Deutsche Bank Debt Unit Feels Pinch Amid Review: MarketsSridhar Natarajan, Lisa Abramowicz and Matthew Leising
Deutsche Bank AG is learning just how hard it is to stay committed to its fixed-income business in a new world for investment banking.
After using some of the 8.5 billion euros ($9.4 billion) it raised in a share sale last year to bolster its fixed-income business, its credit unit has been shrinking. Frank Argilagos, its head of high-grade debt sales in New York, exited last month and Joshua Wilkes, co-head of investment-grade trading, departed in January amid restructurings. Jim Kenny, who took over as sole head of the team, entertained an offer this week to join a bond-trading platform before the bank wooed him to stay, said three people with knowledge of the talks.
The exits are adding to a sense of uncertainty among traders and sales staff already facing compensation cuts as the Frankfurt-based lender responds to regulations that are making the trading business costlier. The bank is completing a months-long strategic review to determine where it needs to trim operations to boost returns while deploying more resources to profitable ones. Deutsche Bank already cut credit sales teams in San Francisco and Chicago and retreated from some of its credit derivatives business.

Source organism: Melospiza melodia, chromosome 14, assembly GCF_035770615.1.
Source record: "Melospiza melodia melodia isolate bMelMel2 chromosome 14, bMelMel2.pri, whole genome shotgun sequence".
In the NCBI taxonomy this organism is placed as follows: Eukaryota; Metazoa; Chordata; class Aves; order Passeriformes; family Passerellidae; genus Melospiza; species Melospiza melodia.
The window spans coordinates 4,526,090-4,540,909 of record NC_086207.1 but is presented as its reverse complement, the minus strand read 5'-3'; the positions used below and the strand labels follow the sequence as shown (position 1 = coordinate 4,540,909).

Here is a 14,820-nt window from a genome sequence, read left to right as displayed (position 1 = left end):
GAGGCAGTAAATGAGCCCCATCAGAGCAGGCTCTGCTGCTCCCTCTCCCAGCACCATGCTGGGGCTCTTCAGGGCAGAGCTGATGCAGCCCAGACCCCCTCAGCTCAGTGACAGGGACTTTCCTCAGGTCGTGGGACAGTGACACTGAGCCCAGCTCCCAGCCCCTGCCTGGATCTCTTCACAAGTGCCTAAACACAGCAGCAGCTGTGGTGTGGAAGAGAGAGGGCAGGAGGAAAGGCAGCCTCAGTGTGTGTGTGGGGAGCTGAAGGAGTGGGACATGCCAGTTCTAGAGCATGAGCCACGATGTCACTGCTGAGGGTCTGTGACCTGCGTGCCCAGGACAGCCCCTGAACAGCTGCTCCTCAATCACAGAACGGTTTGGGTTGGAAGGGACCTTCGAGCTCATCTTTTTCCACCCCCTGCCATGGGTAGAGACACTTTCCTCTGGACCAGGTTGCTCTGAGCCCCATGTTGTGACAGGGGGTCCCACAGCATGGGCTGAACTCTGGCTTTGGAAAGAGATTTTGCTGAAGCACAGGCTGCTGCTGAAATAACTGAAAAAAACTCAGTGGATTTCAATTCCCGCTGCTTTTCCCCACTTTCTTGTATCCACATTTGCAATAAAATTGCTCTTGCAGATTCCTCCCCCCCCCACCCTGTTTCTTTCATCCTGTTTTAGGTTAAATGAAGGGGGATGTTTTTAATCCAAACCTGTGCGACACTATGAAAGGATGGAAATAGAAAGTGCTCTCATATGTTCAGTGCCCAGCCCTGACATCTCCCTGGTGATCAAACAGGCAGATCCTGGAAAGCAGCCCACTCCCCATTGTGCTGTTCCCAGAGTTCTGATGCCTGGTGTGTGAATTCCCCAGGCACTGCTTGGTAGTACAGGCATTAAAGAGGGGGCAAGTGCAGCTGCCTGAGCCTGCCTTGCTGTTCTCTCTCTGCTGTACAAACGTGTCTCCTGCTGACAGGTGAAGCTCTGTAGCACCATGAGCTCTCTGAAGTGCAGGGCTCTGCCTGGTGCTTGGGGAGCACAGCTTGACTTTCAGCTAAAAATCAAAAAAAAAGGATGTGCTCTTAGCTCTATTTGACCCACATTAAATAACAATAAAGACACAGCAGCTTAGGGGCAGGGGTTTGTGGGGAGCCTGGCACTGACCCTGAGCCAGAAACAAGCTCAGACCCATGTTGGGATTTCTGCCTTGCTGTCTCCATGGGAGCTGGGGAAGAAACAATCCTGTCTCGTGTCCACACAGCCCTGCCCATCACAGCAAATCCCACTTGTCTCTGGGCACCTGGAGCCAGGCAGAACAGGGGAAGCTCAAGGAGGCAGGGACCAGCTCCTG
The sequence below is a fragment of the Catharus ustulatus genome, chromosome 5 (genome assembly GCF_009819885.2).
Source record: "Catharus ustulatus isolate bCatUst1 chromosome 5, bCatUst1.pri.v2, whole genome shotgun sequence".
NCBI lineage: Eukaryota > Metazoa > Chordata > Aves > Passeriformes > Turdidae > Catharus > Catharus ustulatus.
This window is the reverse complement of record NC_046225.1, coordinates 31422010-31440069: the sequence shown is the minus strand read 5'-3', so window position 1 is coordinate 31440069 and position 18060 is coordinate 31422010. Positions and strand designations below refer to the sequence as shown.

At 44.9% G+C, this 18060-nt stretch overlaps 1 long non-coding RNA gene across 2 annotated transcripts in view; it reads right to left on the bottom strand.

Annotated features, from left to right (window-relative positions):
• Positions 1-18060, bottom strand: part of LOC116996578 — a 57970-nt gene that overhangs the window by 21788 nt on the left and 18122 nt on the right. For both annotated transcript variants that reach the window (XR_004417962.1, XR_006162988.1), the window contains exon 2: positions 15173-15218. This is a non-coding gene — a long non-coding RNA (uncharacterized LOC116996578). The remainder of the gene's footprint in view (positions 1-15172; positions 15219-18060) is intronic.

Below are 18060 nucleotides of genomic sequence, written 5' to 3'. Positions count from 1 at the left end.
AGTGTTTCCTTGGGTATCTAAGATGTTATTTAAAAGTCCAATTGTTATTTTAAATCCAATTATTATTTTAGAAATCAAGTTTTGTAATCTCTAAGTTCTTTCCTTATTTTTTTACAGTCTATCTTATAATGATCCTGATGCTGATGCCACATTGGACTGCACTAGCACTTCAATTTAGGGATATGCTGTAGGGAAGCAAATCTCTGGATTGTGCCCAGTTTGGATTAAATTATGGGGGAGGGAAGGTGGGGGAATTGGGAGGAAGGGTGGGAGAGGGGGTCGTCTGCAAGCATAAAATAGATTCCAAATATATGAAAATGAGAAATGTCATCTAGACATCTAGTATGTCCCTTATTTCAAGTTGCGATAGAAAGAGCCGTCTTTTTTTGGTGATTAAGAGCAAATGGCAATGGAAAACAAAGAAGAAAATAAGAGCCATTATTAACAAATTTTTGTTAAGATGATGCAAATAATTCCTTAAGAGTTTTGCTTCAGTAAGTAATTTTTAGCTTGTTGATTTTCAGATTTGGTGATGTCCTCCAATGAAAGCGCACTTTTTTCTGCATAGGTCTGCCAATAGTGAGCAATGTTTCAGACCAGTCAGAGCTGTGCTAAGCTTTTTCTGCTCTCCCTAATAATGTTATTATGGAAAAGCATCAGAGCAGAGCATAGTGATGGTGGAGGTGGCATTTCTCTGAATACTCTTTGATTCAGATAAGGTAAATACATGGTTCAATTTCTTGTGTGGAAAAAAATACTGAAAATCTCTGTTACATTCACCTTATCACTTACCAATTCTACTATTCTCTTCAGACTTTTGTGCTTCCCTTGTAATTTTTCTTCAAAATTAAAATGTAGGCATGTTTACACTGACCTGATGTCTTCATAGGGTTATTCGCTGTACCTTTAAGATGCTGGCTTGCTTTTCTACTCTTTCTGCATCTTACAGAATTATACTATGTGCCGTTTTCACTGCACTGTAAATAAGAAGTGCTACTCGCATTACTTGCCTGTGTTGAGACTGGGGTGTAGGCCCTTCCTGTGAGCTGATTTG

“Managers are never going to admit their empire isn’t as valuable as it once was,” Erin Davis, an analyst at Morningstar Inc. in Chicago, said in a telephone interview. “With global regulations changing, and more capital required, being big has costs associated with it that outweigh some of the advantages.”
Renee Calabro, a spokeswoman for Deutsche Bank in New York, declined to comment on personnel matters. Colin Fan, co-head of the investment bank, said in a December interview that the company was “finding areas that don’t make market or economic sense and redeploying resources to areas and clients which need us most.”
Deutsche Bank isn’t alone in scaling back operations that had been among the most lucrative businesses before souring mortgage debt spurred the worst financial crisis since the Great Depression. Since then, the 27-country Basel Committee for Banking Supervision increased capital withholding standards for banks to make them less susceptible to failure.